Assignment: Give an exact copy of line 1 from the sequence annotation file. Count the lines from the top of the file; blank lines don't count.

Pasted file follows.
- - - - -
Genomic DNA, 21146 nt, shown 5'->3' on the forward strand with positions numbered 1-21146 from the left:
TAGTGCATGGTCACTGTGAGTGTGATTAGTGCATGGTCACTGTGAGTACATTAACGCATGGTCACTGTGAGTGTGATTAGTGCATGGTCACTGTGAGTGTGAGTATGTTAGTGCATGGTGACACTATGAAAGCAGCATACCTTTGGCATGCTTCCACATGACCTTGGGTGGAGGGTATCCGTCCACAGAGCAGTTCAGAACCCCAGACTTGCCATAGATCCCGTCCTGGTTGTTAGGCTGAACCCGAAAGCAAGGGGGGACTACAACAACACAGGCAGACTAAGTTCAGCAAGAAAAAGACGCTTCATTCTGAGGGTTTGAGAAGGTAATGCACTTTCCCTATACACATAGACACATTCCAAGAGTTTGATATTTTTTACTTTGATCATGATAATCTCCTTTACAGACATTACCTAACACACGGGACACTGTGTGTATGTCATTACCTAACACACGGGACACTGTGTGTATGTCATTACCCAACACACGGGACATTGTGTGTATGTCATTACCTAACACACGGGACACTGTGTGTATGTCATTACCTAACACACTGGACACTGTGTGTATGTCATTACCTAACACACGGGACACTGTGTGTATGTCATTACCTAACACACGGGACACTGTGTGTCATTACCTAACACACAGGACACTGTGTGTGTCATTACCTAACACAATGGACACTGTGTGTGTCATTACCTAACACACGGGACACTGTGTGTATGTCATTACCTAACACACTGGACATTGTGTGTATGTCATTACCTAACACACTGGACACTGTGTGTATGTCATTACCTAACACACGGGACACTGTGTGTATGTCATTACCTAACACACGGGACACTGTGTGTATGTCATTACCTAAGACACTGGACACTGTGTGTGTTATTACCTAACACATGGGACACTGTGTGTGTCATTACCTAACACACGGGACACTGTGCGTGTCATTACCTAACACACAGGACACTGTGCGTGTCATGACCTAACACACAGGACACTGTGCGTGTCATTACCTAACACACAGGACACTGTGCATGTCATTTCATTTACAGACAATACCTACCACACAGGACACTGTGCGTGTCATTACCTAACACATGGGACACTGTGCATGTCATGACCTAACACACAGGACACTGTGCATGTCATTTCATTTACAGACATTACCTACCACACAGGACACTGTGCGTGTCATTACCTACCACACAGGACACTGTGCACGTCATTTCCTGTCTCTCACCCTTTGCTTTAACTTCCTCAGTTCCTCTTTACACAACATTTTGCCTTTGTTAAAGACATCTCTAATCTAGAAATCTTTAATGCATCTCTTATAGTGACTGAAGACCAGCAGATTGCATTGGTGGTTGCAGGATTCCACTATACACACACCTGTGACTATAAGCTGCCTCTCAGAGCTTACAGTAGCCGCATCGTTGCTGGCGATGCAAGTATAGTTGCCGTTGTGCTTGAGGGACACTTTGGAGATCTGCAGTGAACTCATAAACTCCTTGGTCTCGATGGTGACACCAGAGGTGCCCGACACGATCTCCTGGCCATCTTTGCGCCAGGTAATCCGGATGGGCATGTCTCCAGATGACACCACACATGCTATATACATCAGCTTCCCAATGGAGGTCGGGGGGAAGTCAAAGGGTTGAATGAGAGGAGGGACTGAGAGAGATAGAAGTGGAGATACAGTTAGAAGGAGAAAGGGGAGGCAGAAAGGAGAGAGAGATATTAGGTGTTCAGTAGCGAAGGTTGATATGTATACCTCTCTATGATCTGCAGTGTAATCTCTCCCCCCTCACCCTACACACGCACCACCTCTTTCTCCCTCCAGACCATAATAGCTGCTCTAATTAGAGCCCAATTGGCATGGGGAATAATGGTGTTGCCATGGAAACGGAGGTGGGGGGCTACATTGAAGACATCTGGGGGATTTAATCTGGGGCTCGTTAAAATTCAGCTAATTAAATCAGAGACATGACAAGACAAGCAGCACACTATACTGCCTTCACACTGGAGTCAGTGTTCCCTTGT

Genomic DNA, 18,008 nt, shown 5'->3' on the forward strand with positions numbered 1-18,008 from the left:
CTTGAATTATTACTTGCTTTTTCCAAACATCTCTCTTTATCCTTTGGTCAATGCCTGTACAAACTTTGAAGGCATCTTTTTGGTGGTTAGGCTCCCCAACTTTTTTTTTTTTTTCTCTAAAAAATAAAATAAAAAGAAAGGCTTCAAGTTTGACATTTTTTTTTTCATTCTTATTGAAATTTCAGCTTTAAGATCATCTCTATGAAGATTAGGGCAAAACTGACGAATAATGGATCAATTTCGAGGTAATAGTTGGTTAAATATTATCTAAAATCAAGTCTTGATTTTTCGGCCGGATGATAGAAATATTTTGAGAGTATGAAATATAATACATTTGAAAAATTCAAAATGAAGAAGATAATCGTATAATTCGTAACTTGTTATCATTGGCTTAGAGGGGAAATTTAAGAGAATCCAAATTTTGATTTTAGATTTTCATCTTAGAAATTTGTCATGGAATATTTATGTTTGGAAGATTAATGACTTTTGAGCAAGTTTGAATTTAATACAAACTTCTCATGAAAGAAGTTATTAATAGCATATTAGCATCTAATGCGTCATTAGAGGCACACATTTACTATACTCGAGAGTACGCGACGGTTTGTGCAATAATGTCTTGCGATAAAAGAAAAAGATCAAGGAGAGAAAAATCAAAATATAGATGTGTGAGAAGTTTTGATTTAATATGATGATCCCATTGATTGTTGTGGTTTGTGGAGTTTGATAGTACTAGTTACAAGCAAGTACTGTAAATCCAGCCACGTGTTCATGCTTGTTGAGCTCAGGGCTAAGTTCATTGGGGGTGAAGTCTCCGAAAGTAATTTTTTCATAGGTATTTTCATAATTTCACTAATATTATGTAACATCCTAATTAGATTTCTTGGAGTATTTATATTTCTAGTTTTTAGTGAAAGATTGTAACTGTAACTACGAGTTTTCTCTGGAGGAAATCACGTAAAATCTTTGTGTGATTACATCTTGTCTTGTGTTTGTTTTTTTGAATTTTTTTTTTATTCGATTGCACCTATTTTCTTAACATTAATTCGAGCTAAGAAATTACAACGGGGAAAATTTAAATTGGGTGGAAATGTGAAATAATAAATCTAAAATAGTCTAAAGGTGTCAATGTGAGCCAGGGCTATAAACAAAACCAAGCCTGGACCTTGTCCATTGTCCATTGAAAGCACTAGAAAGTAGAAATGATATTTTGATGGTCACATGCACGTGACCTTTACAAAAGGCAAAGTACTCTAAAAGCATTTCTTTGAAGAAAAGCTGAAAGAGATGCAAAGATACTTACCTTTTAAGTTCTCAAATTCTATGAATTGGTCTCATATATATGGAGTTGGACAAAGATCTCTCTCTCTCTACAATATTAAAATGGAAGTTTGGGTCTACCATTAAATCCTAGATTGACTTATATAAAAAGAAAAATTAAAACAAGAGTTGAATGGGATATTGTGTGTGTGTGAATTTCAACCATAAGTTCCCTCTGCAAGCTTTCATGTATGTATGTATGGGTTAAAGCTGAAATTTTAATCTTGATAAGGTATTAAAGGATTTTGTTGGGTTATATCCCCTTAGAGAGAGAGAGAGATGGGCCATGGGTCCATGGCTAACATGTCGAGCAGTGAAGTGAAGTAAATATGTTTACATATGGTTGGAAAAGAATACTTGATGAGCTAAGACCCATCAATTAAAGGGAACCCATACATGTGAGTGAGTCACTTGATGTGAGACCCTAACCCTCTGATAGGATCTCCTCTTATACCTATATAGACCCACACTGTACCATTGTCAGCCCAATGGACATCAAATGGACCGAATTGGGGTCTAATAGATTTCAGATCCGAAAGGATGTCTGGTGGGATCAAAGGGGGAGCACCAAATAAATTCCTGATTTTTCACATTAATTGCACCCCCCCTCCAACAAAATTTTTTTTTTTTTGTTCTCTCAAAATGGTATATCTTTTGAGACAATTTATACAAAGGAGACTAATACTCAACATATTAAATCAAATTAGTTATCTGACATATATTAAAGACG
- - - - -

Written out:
Genomic DNA, 21146 nt, shown 5'->3' on the forward strand with positions numbered 1-21146 from the left: